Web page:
TO secure a low-carbon future and begin to address the challenge of climate change, the world needs more investment in renewable energy.
So how do we get there? No system of power production is perfect, and even “green” power projects, given their geographic footprint, must be managed carefully to mitigate “energy sprawl” and the associated effects on landscapes, rivers, and oceans.
Hydropower offers one of the clearest examples of how the location of renewable energy infrastructure can have unintended consequences. Dam-generated electricity is the planet’s largest source of renewable energy, delivering about twice as much power as all other renewables combined. Even with massive expansion in solar and wind power projects, most forecasts assume that meeting global climate mitigation goals will require at least a 50 percent increase in hydropower capacity by 2040.
Despite hydropower’s promise, however, there are significant economic and ecological consequences to consider whenever dams are installed. Barriers that restrict the flow of water can be disruptive to inland fisheries, for example. More than six million tons of fish are harvested annually from river basins with projected hydropower development. Without proper planning, these projects could jeopardize a key source of food and income for more than 100 million people.
A better way
There is a better way.
By taking a system-wide approach — looking at dams in the context of an entire river basin, rather than on a project-by-project basis — we can better anticipate and balance the environmental, social, and economic effects of any single project, while at the same time ensuring that a community’s energy needs are met. The Nature Conservancy has pioneered such a planning approach — what we call “Hydropower by Design” — to help countries realize the full value within their river basins. Our research shows that these services add an estimated US$770 billion annually to the global economy. Failure to design dams to their fullest potential, therefore, carries a significant cost.
In the past, some developers have been resistant to this sort of strategic planning, believing that it would cause delays and be expensive to implement.
But, as the Conservancy’s latest report — The Power of Rivers: A Business Case — demonstrates, accounting for environmental, social, and economic risks up front can minimize delays and budget overruns while reducing the possibility of lawsuits. More important, for developers and investors, employing a holistic or system-wide approach leverages economies of scale in dam construction.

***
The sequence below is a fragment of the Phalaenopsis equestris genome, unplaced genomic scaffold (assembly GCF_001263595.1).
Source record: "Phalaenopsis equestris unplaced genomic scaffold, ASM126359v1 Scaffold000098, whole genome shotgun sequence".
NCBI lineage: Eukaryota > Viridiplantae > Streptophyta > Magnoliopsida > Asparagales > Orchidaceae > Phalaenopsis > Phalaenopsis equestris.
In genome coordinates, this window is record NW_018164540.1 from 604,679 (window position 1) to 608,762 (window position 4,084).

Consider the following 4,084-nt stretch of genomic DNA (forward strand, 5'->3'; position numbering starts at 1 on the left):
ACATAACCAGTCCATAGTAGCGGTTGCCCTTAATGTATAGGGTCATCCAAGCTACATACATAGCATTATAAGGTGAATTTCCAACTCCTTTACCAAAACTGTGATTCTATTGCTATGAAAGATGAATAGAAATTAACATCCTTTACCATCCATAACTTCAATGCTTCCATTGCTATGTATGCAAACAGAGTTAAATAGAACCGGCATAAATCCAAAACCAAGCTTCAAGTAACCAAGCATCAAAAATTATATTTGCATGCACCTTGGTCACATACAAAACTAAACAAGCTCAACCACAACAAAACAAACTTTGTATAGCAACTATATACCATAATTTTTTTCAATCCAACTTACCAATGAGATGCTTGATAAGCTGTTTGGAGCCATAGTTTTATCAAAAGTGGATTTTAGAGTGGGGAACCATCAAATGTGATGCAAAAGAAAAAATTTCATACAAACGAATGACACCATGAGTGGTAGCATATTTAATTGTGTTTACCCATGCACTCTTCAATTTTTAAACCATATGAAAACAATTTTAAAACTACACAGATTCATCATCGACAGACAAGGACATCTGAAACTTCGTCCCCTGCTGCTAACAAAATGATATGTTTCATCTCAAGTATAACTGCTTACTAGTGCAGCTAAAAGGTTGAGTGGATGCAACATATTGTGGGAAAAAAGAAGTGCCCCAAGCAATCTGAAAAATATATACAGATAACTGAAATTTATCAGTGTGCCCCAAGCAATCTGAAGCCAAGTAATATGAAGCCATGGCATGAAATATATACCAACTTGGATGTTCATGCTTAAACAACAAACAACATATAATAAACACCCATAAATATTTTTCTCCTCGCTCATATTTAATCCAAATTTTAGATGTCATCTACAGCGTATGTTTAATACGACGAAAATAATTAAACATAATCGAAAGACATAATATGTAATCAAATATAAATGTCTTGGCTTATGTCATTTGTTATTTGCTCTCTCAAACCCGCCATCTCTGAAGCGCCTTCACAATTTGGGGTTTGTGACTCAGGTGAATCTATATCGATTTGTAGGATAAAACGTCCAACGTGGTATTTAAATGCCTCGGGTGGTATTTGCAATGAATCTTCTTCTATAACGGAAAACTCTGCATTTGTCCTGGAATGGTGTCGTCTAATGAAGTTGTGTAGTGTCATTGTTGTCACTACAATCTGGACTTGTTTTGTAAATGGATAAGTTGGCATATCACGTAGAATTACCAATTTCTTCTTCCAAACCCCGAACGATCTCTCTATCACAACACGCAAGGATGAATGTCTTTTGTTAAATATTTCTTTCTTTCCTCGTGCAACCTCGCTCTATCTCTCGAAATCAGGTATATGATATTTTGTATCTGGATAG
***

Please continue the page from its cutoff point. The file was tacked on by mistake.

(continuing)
The financial and development benefits of such planning enable the process to pay for itself. Our projections show that projects sited using a Hydropower by Design approach can meet their energy objectives, achieve a higher average rate of return, and reduce adverse effects on environmental resources. With nearly US$2 trillion of investment in hydropower anticipated between now and 2040, the benefits of smarter planning represent significant value.
System-scale hydropower planning does not require builders to embrace an entirely new process. Instead, governments and developers can integrate principles and tools into existing planning and regulatory processes. Similar principles are being applied to wind, solar, and other energy sources with large geographic footprints.
Completing the transition to a low-carbon future is perhaps the preeminent challenge of our time, and we won’t succeed without expanding renewable-energy production. In the case of hydropower, if we plan carefully using a more holistic approach, we can meet global goals for clean energy while protecting some 100,000 kilometers of river that would otherwise be disrupted. But if we don’t step back and see the whole picture, we will simply be trading one problem for another.
Giulio Boccaletti is Chief Strategy Officer and Global Managing Director for Water at The Nature Conservancy. Copyright: Project Syndicate, 2017. www.project-syndicate.org